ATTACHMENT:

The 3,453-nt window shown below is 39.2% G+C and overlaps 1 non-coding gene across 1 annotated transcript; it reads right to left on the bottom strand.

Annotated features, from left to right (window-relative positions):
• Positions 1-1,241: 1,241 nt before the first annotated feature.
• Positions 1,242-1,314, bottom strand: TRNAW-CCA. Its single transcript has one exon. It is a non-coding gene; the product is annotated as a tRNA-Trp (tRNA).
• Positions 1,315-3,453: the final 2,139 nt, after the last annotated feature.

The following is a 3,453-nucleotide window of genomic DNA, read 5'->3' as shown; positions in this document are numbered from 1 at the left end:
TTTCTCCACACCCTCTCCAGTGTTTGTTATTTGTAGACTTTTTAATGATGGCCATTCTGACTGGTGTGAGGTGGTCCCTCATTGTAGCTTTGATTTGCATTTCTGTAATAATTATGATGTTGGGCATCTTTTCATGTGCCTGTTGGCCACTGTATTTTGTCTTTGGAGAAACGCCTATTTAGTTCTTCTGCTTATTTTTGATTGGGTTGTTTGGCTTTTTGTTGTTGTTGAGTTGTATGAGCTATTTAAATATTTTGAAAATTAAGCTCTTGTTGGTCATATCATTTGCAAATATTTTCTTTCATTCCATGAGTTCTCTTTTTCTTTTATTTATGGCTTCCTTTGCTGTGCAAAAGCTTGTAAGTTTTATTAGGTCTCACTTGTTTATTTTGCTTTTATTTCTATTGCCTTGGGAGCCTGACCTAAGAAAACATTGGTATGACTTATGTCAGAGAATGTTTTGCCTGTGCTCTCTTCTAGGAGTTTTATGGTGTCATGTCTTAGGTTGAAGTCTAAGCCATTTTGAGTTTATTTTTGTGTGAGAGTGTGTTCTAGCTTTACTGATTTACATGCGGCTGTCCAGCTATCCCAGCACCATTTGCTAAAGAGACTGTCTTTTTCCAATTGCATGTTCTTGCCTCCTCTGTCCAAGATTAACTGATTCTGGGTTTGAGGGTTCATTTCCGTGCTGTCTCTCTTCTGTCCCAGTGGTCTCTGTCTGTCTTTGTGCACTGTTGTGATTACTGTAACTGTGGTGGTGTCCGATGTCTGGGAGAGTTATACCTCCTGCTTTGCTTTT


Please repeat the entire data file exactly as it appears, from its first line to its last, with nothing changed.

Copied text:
The 3,453-nt window shown below is 39.2% G+C and overlaps 1 non-coding gene across 1 annotated transcript; it reads right to left on the bottom strand.

Annotated features, from left to right (window-relative positions):
• Positions 1-1,241: 1,241 nt before the first annotated feature.
• Positions 1,242-1,314, bottom strand: TRNAW-CCA. Its single transcript has one exon. It is a non-coding gene; the product is annotated as a tRNA-Trp (tRNA).
• Positions 1,315-3,453: the final 2,139 nt, after the last annotated feature.

The following is a 3,453-nucleotide window of genomic DNA, read 5'->3' as shown; positions in this document are numbered from 1 at the left end:
TTTCTCCACACCCTCTCCAGTGTTTGTTATTTGTAGACTTTTTAATGATGGCCATTCTGACTGGTGTGAGGTGGTCCCTCATTGTAGCTTTGATTTGCATTTCTGTAATAATTATGATGTTGGGCATCTTTTCATGTGCCTGTTGGCCACTGTATTTTGTCTTTGGAGAAACGCCTATTTAGTTCTTCTGCTTATTTTTGATTGGGTTGTTTGGCTTTTTGTTGTTGTTGAGTTGTATGAGCTATTTAAATATTTTGAAAATTAAGCTCTTGTTGGTCATATCATTTGCAAATATTTTCTTTCATTCCATGAGTTCTCTTTTTCTTTTATTTATGGCTTCCTTTGCTGTGCAAAAGCTTGTAAGTTTTATTAGGTCTCACTTGTTTATTTTGCTTTTATTTCTATTGCCTTGGGAGCCTGACCTAAGAAAACATTGGTATGACTTATGTCAGAGAATGTTTTGCCTGTGCTCTCTTCTAGGAGTTTTATGGTGTCATGTCTTAGGTTGAAGTCTAAGCCATTTTGAGTTTATTTTTGTGTGAGAGTGTGTTCTAGCTTTACTGATTTACATGCGGCTGTCCAGCTATCCCAGCACCATTTGCTAAAGAGACTGTCTTTTTCCAATTGCATGTTCTTGCCTCCTCTGTCCAAGATTAACTGATTCTGGGTTTGAGGGTTCATTTCCGTGCTGTCTCTCTTCTGTCCCAGTGGTCTCTGTCTGTCTTTGTGCACTGTTGTGATTACTGTAACTGTGGTGGTGTCCGATGTCTGGGAGAGTTATACCTCCTGCTTTGCTTTT